I know this will need to be modified to suit you and they may not make it easy for you but worth a try?

brdgrl Mon 22-Jul-13 09:46:59

Would it be a terrible idea if I spoke up and said 'I just said hello to you so please don't ignore me'??
I don't think this is a terrible idea. I wish I'd been more assertive in the early days of my relationship with DH, when it came to insisting on the DSCs speaking respectfully to me, treating my things with respect, respecting my privacy...I let it slide too often, or spoke too hesitantly. I let them speak and act in ways I would not have let other kids I was related to or responsible for, and that was a mistake.

NanaNina Mon 22-Jul-13 11:43:15

I think this would be "playing into their hands" - they would know you were upset by them and give them more power (so to speak) Yes it's a pity that it has got to this stage, and the trouble is dynamics tend to get stuck in concrete, but you can develop new ways of behaving (in most things in life) if you need to. My DP has a saying (not in r/ship to SPing) but if someone doesn't respond (usually one of the grandchildren) he says "no answer was the stern reply" so you could try that and say it as if you are talking to yourself. I honestly think the more these girls know they are "getting to you" then worse things will be.

Change the script........(life is like a play sometimes) and we play out our roles (even though we don't know we are doing it) Rows between me and DP definitely have a script - Act 1 (scene 1) is shouting at each other (Scene 2) I depart to my bedroom (scene 3 - DP comes up to say sorry, but he's not ready to say sorry really and I am not ready to accept) so (Scene 4) can be further uproar. Act 2 is usually when we make things up.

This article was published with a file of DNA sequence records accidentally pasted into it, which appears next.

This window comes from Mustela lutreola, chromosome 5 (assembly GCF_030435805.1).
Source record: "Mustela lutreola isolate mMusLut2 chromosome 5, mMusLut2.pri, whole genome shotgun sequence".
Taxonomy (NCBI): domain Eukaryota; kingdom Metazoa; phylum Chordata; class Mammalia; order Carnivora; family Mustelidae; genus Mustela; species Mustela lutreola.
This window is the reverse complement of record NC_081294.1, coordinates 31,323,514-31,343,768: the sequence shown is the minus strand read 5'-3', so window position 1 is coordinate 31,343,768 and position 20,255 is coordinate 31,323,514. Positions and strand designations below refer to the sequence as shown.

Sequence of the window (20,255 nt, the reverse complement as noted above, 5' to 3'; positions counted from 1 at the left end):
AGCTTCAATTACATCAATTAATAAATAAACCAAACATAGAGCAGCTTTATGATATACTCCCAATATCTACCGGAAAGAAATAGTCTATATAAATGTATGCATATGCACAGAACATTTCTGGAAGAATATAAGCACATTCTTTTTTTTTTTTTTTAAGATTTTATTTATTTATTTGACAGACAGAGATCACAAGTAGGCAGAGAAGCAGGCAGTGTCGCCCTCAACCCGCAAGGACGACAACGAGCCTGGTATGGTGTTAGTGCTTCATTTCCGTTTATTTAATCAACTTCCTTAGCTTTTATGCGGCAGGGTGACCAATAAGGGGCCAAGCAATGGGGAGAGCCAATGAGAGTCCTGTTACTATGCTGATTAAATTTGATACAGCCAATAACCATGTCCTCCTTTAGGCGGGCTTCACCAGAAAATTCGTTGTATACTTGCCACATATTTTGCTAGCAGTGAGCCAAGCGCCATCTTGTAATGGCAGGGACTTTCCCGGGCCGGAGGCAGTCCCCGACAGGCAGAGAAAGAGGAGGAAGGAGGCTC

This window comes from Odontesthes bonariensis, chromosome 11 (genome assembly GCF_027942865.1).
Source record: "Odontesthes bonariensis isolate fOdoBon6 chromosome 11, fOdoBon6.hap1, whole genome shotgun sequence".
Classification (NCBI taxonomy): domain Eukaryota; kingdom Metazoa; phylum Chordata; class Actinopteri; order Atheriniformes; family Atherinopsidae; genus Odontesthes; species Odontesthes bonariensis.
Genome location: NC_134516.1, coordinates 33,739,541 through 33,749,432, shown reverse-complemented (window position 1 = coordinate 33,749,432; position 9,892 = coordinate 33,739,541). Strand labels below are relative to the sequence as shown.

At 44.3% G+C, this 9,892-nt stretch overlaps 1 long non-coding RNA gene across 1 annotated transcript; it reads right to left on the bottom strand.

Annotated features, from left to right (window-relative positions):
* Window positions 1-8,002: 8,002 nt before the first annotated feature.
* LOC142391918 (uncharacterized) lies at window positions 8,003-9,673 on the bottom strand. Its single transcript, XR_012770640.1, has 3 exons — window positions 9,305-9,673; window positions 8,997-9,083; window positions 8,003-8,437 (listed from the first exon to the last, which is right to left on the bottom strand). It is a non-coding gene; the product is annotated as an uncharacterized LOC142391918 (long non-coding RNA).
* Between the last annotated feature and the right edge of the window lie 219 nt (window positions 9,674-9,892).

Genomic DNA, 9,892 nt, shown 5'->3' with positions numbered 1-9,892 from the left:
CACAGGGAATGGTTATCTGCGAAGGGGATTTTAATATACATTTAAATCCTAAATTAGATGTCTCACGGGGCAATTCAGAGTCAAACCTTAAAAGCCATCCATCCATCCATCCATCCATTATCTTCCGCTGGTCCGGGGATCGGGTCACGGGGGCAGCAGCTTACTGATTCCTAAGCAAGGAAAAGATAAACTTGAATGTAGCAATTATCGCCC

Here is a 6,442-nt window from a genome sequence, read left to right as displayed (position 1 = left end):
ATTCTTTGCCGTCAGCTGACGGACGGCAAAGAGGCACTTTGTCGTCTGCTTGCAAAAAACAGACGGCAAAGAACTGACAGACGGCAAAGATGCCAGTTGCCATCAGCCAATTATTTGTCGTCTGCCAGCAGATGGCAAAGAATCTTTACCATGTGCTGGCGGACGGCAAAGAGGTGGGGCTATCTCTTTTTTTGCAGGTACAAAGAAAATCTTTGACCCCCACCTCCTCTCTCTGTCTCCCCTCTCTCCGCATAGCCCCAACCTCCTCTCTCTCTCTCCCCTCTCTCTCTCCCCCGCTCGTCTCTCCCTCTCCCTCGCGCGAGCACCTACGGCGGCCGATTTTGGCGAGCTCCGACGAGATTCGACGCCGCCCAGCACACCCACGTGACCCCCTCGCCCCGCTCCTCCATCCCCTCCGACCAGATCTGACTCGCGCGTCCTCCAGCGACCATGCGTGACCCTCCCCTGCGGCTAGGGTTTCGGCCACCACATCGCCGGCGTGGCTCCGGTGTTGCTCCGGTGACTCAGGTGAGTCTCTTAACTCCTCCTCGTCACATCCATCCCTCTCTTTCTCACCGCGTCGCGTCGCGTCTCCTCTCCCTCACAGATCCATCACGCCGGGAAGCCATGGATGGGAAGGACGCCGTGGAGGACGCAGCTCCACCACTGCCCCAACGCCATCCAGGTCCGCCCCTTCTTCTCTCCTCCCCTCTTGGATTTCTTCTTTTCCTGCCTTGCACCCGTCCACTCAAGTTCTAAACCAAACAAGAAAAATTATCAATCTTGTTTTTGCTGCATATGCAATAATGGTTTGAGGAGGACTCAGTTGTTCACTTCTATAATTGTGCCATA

If you change the script (just in small ways at first) the other person will be confused because they will be expecting you to do what you've always done. These aren't conscious thoughts of course. Try it out in a small way with DP and see what happens; practice on him (or someone else) and then you can use it with the girls. I'll give you an example my DP hates losing something and gets irrationally agitated and begins to look under cushions and charge about the house. I always used to start looking with him, but then I decided not to, and the next time it happened I just sat reading the paper (well pretending too) and he was totally confused and kept coming in the room and saying "I've lost my car keys" - and I said "Yes I know" - it worked! Now he doesn't make such a fuss about losing something. Maybe think of this one "If you do what you always do, you'll get what you always got."